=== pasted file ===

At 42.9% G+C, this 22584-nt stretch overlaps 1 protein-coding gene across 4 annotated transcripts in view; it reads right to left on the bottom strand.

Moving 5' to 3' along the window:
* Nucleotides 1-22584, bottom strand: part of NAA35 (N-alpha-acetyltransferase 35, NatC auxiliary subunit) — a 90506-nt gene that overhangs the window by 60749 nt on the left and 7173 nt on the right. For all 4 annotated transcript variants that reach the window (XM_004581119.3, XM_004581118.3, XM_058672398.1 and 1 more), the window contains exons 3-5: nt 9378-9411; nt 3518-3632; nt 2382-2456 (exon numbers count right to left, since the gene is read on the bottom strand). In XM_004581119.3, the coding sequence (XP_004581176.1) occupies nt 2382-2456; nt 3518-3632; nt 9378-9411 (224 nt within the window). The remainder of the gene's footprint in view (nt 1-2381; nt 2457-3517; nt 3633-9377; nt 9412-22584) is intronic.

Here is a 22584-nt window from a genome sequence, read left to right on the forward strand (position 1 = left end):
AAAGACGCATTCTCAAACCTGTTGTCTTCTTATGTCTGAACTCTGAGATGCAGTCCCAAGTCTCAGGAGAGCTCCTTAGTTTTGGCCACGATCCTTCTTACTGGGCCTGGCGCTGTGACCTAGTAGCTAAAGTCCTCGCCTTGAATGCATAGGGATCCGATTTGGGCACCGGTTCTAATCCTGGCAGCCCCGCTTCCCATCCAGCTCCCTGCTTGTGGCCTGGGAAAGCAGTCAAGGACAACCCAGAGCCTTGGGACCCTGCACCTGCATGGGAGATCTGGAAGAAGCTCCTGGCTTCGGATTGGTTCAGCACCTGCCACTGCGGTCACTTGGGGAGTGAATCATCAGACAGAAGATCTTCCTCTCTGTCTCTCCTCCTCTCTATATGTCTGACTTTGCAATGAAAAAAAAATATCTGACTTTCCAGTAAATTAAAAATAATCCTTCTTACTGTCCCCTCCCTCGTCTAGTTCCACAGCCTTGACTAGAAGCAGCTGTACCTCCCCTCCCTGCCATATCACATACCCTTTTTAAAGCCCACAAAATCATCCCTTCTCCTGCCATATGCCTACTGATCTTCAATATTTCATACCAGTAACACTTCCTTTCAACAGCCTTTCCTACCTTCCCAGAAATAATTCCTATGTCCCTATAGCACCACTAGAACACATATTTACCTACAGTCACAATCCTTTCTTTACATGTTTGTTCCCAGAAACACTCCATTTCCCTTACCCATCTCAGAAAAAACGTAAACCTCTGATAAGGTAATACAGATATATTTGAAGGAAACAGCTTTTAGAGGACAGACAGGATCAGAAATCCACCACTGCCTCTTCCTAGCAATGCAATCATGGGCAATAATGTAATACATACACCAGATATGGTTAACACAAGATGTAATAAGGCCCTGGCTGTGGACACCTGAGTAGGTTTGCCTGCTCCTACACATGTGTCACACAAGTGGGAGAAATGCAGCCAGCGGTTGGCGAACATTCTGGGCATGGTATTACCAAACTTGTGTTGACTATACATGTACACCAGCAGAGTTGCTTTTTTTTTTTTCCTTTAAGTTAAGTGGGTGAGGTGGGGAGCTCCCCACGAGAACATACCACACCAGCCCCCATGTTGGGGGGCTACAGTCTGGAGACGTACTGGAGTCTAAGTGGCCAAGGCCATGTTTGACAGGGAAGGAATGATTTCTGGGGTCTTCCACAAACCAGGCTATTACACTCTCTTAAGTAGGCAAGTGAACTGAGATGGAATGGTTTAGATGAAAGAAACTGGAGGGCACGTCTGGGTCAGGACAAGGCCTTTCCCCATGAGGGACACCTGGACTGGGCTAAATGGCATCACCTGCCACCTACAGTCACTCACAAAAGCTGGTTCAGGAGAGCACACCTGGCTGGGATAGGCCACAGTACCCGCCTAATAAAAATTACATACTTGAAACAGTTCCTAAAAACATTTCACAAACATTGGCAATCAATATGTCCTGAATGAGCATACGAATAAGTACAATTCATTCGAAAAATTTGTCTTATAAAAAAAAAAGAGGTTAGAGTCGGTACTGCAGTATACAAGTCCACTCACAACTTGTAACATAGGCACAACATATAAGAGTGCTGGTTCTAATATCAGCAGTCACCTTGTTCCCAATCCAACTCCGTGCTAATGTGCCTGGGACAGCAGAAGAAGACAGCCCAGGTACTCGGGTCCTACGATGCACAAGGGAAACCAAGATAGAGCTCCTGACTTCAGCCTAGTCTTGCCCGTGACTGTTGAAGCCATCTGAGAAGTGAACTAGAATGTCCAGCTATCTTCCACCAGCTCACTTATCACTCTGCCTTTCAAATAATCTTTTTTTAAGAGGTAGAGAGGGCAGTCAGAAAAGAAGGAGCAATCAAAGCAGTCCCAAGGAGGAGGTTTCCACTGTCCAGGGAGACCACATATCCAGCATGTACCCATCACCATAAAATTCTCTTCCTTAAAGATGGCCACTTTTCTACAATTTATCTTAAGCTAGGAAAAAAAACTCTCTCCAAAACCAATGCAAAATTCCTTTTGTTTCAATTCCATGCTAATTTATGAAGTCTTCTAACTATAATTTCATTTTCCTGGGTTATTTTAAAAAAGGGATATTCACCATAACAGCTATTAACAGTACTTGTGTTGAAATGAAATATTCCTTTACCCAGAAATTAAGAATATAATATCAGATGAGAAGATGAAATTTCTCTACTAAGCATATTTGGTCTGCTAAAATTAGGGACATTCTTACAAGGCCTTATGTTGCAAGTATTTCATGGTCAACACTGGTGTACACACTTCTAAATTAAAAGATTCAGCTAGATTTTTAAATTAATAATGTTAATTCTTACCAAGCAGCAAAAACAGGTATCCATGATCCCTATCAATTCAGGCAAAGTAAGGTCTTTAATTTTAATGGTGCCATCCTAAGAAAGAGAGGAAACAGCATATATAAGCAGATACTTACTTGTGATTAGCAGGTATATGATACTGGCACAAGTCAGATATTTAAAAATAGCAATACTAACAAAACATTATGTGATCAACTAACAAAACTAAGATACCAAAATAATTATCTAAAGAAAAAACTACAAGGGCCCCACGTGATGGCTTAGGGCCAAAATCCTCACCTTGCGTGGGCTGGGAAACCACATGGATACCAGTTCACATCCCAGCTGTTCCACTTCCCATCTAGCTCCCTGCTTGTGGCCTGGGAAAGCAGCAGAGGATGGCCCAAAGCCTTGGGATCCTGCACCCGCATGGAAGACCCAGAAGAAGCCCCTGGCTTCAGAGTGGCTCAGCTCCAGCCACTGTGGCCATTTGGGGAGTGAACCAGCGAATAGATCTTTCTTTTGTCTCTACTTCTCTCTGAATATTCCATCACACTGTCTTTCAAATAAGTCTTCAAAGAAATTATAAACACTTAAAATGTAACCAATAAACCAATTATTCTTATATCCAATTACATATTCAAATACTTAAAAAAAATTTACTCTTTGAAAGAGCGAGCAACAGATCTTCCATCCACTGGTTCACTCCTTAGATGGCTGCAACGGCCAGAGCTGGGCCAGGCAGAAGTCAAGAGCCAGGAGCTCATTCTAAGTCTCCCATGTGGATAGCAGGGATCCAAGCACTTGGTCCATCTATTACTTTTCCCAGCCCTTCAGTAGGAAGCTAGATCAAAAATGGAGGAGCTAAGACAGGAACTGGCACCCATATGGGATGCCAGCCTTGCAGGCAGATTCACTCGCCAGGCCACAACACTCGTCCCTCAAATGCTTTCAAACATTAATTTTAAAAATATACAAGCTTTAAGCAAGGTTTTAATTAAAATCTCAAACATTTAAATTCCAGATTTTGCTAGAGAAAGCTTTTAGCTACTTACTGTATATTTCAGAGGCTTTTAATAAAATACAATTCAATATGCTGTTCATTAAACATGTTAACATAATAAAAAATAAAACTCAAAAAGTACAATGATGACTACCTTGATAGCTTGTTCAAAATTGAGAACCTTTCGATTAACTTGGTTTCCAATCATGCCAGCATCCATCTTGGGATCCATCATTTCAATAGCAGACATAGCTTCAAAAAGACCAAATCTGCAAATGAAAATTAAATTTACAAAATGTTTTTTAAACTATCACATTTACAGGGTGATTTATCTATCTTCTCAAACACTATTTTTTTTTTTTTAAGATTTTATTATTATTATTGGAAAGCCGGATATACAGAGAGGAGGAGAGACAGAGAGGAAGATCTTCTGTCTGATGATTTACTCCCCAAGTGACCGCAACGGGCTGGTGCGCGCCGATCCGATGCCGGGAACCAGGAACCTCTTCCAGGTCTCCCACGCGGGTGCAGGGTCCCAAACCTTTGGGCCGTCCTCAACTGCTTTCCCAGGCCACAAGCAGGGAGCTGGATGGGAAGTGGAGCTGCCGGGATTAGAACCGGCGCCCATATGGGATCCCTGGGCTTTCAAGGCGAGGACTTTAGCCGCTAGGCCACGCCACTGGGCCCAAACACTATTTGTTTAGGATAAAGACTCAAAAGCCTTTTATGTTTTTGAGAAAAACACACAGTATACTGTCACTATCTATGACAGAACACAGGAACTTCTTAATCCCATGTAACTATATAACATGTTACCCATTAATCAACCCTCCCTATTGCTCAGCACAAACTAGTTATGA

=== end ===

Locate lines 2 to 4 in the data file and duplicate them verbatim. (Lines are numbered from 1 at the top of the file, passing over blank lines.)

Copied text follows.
Moving 5' to 3' along the window:
* Nucleotides 1-22584, bottom strand: part of NAA35 (N-alpha-acetyltransferase 35, NatC auxiliary subunit) — a 90506-nt gene that overhangs the window by 60749 nt on the left and 7173 nt on the right. For all 4 annotated transcript variants that reach the window (XM_004581119.3, XM_004581118.3, XM_058672398.1 and 1 more), the window contains exons 3-5: nt 9378-9411; nt 3518-3632; nt 2382-2456 (exon numbers count right to left, since the gene is read on the bottom strand). In XM_004581119.3, the coding sequence (XP_004581176.1) occupies nt 2382-2456; nt 3518-3632; nt 9378-9411 (224 nt within the window). The remainder of the gene's footprint in view (nt 1-2381; nt 2457-3517; nt 3633-9377; nt 9412-22584) is intronic.

Here is a 22584-nt window from a genome sequence, read left to right on the forward strand (position 1 = left end):